Style Corner: 2012 Cavs Alternate Unis


by Sandy Dover / @San_Dova

The Cleveland Cavaliers recently debuted their newest addition to their in-game garb, an alternate uniform (or third jerseys, as they’re sometimes called) which makes use of the Cavs’ three main colors (outside of white)—navy blue, old gold, and wine (red). Though navy became a part of the Cavs’ color palette in 2003, the change over to a new look in 2010 made blue a background color, as the organization chose to make the classic wine and gold combination of the 1970s the favored duo of Cleveland’s pro basketball identity. Thankfully, the blue is back, for a few reasons.

One big reason that I think the navy is great to re-introduce is because it’s a handsome color. It’s stately, it’s modern, and it hard to mess up (the problem today, though, is that many other NBA teams love to make use ofnavy, and have basically played the color out as an alternate look — See: Nuggets, Denver; Hawks, Atlanta, etc.). Navy also links to the recent past, and that past was winning, despite any hard feelings about LeBron James. The blue is easy on the eyes and makes the accents of the uniform pop, which as a byproduct enhances Cleveland’s look, taking it from that boring and drab ‘70s look (which is laborious to stare at when the team wears the primary wine/gold sets) to a look that has dimension with its triad of accent hues.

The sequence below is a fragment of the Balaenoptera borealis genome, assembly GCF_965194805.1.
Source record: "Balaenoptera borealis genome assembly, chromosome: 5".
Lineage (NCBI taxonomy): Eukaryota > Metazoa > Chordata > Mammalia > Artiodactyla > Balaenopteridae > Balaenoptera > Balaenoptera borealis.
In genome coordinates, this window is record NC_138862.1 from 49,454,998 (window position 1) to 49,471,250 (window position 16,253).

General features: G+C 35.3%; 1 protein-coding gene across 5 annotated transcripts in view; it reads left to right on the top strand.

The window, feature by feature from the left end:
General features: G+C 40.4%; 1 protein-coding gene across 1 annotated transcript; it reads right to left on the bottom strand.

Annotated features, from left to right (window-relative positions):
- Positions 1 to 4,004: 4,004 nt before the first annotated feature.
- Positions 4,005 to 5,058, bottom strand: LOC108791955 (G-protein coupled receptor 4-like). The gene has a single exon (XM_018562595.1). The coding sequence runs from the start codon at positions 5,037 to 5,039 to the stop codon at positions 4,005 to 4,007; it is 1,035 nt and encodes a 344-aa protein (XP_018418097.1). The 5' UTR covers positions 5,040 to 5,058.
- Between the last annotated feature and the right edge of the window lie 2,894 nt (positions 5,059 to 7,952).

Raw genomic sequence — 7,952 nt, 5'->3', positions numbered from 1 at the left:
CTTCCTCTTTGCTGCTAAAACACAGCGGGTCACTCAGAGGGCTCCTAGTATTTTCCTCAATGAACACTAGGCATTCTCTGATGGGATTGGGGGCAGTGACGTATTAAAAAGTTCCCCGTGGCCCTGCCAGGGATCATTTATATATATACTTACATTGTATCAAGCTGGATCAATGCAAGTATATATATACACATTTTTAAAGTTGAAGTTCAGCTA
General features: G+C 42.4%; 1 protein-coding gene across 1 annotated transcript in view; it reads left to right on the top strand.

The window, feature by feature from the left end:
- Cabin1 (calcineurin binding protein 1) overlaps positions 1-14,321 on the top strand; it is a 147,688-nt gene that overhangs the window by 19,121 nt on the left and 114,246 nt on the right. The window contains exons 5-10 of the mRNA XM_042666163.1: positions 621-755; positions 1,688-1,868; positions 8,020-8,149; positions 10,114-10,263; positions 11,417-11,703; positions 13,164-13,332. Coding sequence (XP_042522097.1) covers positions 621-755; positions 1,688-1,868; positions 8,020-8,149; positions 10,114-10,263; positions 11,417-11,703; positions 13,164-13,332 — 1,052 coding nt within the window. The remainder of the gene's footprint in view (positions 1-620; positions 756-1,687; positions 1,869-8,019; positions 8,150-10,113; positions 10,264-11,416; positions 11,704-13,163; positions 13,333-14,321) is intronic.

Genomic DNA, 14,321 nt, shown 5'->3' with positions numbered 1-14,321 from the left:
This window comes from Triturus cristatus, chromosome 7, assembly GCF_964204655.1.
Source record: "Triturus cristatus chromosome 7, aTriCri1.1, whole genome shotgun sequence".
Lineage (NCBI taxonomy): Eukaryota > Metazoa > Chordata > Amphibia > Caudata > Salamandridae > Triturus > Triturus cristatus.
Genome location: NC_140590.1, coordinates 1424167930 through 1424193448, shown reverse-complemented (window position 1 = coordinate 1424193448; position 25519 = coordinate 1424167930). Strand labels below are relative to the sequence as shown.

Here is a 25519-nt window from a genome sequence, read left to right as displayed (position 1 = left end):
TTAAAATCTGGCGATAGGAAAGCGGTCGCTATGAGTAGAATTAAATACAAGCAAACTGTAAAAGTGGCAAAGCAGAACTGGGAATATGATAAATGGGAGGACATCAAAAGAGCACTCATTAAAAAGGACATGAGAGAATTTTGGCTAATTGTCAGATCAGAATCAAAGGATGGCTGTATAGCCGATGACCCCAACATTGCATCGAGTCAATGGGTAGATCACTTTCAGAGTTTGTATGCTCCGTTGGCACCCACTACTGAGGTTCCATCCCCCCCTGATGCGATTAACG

(The classic cut of the uniform is great, too. Many of today’s NBA teams employ V-neck collars and the pinhole Rev30 adidas mesh—these particular sets use a closed hole mesh for better color richness and the more traditional scoopneck collar, giving the alternate uniform a subtle retro style. Even better? No Rev30 numbers—just the standard tackle twill appliqué, which jettisons the tacky look of the new numbers that are adhered to the new Rev30 league uniforms.)

Sadly, though, I’m not in agreement with everything about these new uniforms. For one, the numerals on the jersey have a Comic Sans look with the gold trim, which hasn’t been the best of script choices for Cleveland in the media; the numbers look a bit cartoony. Secondly, the navy/gold/wine combination is really color-rich, which appears somewhat forced and contrived, effectively making the players look awkward with the big, thick goldwaistbands and such. Thirdly, like the other unis in the Cavs’ uniform roster, the “CAVS” script lacks character and is very basic in a computer clip art-kind of way, and the gold trim only highlights that; however, the flipside to all of the negatives of the uniform is that they recall the simple style of the Cavs’ early-‘90s look, which itself succeeded in a basic aesthetic.

Sandy Dover is a published author, fitness & media professional, and a SLAM web columnist & print contributor whose work has been featured and published by US News, Yahoo!, Robert Atwan’s “America Nowand ESPN. You can find Sandy frequently here at SLAMonline and via his website at About.Me/SandyDover, where he can also be contacted.